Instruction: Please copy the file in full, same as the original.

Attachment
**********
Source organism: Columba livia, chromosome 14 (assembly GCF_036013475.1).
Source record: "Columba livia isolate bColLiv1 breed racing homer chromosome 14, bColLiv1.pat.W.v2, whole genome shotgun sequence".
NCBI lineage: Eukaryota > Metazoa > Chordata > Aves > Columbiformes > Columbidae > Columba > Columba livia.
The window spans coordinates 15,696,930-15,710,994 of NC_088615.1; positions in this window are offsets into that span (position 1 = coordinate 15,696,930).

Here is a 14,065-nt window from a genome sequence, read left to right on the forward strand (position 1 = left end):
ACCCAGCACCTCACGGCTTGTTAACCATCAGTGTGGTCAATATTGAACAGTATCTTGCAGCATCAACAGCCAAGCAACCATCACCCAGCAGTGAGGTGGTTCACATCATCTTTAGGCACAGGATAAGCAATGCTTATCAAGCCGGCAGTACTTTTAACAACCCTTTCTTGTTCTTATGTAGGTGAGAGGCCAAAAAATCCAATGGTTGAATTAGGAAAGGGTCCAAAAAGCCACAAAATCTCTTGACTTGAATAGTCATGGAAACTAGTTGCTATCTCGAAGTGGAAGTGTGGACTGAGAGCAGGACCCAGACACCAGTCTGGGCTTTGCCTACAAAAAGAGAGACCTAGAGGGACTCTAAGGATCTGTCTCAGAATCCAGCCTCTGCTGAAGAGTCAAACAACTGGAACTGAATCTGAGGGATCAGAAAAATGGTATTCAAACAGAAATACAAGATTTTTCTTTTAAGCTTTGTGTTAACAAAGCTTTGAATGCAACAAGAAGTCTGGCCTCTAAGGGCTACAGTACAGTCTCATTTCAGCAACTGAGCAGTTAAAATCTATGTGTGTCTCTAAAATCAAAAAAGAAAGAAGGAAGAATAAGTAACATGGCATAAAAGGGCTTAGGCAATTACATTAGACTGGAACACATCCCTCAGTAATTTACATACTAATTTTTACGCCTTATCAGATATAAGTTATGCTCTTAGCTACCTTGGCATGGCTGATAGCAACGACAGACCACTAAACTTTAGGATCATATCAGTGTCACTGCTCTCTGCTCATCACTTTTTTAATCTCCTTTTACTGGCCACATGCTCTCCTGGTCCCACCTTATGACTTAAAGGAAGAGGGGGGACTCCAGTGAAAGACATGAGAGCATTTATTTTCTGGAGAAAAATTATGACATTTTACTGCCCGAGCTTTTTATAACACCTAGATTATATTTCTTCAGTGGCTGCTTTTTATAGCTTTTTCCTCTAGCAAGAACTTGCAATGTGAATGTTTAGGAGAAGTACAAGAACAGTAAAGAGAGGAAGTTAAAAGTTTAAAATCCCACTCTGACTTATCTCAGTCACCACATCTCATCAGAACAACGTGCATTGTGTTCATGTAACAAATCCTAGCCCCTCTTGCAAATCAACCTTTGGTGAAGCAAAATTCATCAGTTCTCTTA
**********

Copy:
Source organism: Columba livia, chromosome 14 (assembly GCF_036013475.1).
Source record: "Columba livia isolate bColLiv1 breed racing homer chromosome 14, bColLiv1.pat.W.v2, whole genome shotgun sequence".
NCBI lineage: Eukaryota > Metazoa > Chordata > Aves > Columbiformes > Columbidae > Columba > Columba livia.
The window spans coordinates 15,696,930-15,710,994 of NC_088615.1; positions in this window are offsets into that span (position 1 = coordinate 15,696,930).

Here is a 14,065-nt window from a genome sequence, read left to right on the forward strand (position 1 = left end):
ACCCAGCACCTCACGGCTTGTTAACCATCAGTGTGGTCAATATTGAACAGTATCTTGCAGCATCAACAGCCAAGCAACCATCACCCAGCAGTGAGGTGGTTCACATCATCTTTAGGCACAGGATAAGCAATGCTTATCAAGCCGGCAGTACTTTTAACAACCCTTTCTTGTTCTTATGTAGGTGAGAGGCCAAAAAATCCAATGGTTGAATTAGGAAAGGGTCCAAAAAGCCACAAAATCTCTTGACTTGAATAGTCATGGAAACTAGTTGCTATCTCGAAGTGGAAGTGTGGACTGAGAGCAGGACCCAGACACCAGTCTGGGCTTTGCCTACAAAAAGAGAGACCTAGAGGGACTCTAAGGATCTGTCTCAGAATCCAGCCTCTGCTGAAGAGTCAAACAACTGGAACTGAATCTGAGGGATCAGAAAAATGGTATTCAAACAGAAATACAAGATTTTTCTTTTAAGCTTTGTGTTAACAAAGCTTTGAATGCAACAAGAAGTCTGGCCTCTAAGGGCTACAGTACAGTCTCATTTCAGCAACTGAGCAGTTAAAATCTATGTGTGTCTCTAAAATCAAAAAAGAAAGAAGGAAGAATAAGTAACATGGCATAAAAGGGCTTAGGCAATTACATTAGACTGGAACACATCCCTCAGTAATTTACATACTAATTTTTACGCCTTATCAGATATAAGTTATGCTCTTAGCTACCTTGGCATGGCTGATAGCAACGACAGACCACTAAACTTTAGGATCATATCAGTGTCACTGCTCTCTGCTCATCACTTTTTTAATCTCCTTTTACTGGCCACATGCTCTCCTGGTCCCACCTTATGACTTAAAGGAAGAGGGGGGACTCCAGTGAAAGACATGAGAGCATTTATTTTCTGGAGAAAAATTATGACATTTTACTGCCCGAGCTTTTTATAACACCTAGATTATATTTCTTCAGTGGCTGCTTTTTATAGCTTTTTCCTCTAGCAAGAACTTGCAATGTGAATGTTTAGGAGAAGTACAAGAACAGTAAAGAGAGGAAGTTAAAAGTTTAAAATCCCACTCTGACTTATCTCAGTCACCACATCTCATCAGAACAACGTGCATTGTGTTCATGTAACAAATCCTAGCCCCTCTTGCAAATCAACCTTTGGTGAAGCAAAATTCATCAGTTCTCTTA